Case-control studies of outbreaks and of sporadic cases of infectious diseases may provide a biased estimate of the infection rate ratio, due to selecting controls that are not at risk of disease. We use a dynamic mathematical model to explore biases introduced in results drawn from case-control studies of enteric pathogens by waning and boosting of immunity, and by asymptomatic infections, using Campylobacter jejuni as an example. Individuals in the population are either susceptible (at risk of infection and disease), fully protected (not at risk of either) or partially protected (at risk of infection but not of disease)...
November 28, 2016: Epidemics
https://www.readbyqxmd.com/read/27914853/monitoring-the-fitness-of-antiviral-resistant-influenza-strains-during-an-epidemic-a-mathematical-modelling-study
#6
Kathy Leung, Marc Lipsitch, Kwok Yung Yuen, Joseph T Wu
BACKGROUND: Antivirals (eg, oseltamivir) are important for mitigating influenza epidemics. In 2007, an oseltamivir-resistant influenza seasonal A H1N1 strain emerged and spread to global fixation within 1 year. This event showed that antiviral-resistant (AVR) strains can be intrinsically more transmissible than their contemporaneous antiviral-sensitive (AVS) counterpart. Surveillance of AVR fitness is therefore essential. Our objective was to develop a simple method for estimating AVR fitness from surveillance data...
November 30, 2016: Lancet Infectious Diseases
https://www.readbyqxmd.com/read/27913489/platelets-in-infectious-disease
#7
Elizabeth Middleton, Matthew T Rondina
Sepsis is a dynamic, acute, infectious disease syndrome characterized by dysregulated thrombo-inflammatory responses. The high mortality associated with sepsis has been recognized since the earliest clinicians' writings. Despite this, advances in the treatment of sepsis have been more modest. This is limited, in part, by the heterogeneity in the definition, population, presentation, and causal factors of infectious syndromes. Given the persistently high morbidity and mortality associated with sepsis, a better understanding of the dysregulated cellular biology underpinning sepsis is needed...
December 2, 2016: Hematology—the Education Program of the American Society of Hematology
https://www.readbyqxmd.com/read/27913131/using-phenomenological-models-for-forecasting-the-2015-ebola-challenge
#8
Bruce Pell, Yang Kuang, Cecile Viboud, Gerardo Chowell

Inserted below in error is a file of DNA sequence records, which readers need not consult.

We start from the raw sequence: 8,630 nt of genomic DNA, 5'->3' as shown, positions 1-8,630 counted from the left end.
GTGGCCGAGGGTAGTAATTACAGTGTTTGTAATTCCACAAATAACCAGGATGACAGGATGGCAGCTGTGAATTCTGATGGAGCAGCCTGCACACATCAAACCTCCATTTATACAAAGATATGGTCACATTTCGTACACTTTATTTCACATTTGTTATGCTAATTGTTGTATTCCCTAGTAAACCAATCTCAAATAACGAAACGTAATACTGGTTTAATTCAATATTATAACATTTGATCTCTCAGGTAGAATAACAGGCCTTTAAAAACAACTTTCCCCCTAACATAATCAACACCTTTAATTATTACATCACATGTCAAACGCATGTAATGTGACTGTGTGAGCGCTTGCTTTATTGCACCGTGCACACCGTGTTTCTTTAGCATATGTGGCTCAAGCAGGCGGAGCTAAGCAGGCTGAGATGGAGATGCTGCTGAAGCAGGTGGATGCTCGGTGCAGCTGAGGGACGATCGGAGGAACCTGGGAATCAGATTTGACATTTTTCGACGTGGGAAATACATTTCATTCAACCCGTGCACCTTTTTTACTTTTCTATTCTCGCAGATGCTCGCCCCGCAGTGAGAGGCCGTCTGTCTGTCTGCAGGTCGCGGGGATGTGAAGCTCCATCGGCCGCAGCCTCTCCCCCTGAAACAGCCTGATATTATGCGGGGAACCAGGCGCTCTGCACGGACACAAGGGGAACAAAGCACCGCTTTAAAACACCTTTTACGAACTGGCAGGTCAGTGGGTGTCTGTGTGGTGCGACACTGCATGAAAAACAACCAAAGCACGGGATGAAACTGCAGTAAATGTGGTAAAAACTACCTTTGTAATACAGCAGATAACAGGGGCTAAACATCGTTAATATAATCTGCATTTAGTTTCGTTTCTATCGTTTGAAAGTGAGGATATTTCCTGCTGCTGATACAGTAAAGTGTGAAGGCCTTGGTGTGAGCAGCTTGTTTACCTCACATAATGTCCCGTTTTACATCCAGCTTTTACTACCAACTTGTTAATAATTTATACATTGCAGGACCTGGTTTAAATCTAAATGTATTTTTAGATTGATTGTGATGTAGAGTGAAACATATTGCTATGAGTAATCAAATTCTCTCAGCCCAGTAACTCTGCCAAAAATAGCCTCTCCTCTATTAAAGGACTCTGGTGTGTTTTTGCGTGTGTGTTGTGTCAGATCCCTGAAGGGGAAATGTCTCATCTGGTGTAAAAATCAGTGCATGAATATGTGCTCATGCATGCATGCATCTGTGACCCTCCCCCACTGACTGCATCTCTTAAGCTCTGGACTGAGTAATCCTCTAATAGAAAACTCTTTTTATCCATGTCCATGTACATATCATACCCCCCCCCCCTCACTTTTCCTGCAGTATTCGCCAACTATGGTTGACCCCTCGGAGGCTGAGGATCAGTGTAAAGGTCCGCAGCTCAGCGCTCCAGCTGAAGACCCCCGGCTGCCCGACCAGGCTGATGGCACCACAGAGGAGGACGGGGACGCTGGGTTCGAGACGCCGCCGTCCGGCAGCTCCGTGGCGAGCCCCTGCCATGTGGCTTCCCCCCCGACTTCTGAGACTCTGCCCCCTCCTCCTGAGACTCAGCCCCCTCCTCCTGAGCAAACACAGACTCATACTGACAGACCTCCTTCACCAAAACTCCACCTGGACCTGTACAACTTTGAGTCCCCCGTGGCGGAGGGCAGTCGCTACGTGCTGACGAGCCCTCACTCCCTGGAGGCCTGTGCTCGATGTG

BACKGROUND: The rising number of novel pathogens threatening the human population has motivated the application of mathematical modeling for forecasting the trajectory and size of epidemics. MATERIALS AND METHODS: We summarize the real-time forecasting results of the logistic equation during the 2015 Ebola challenge focused on predicting synthetic data derived from a detailed individual-based model of Ebola transmission dynamics and control. We also carry out a post-challenge comparison of two simple phenomenological models...
November 19, 2016: Epidemics
https://www.readbyqxmd.com/read/27902357/pathogenesis-of-senecavirus-a-infection-in-finishing-pigs
#9
Lok R Joshi, Maureen H V Fernandes, Travis Clement, Steven Lawson, Angela Pillatzki, Talita P Resende, Fabio Vanucci, Gerald F Kutish, Eric Nelson, Diego G Diel
Senecavirus A (SVA) is an emerging picornavirus that has been recently associated with vesicular disease and neonatal mortality in swine. Many aspects of SVA infection biology and pathogenesis, however, remain unknown. Here the pathogenesis of SVA was investigated in finishing pigs. Animals were inoculated via the oronasal route with a contemporary SVA strain SD15-26 and monitored for clinical signs and lesions associated with SVA infection. Viremia was assessed in serum and virus shedding monitored in oral and nasal secretions and feces by real-time reverse transcriptase PCR (RT-qPCR) and/or virus isolation...
October 14, 2016: Journal of General Virology
https://www.readbyqxmd.com/read/27902345/advances-in-canine-distemper-virus-cdv-pathogenesis-research-a-wildlife-perspective
#10
Angelika Katrin Loots, Emily Mitchell, Desiré Lee Dalton, Antoinette Kotzé, Estelle H Venter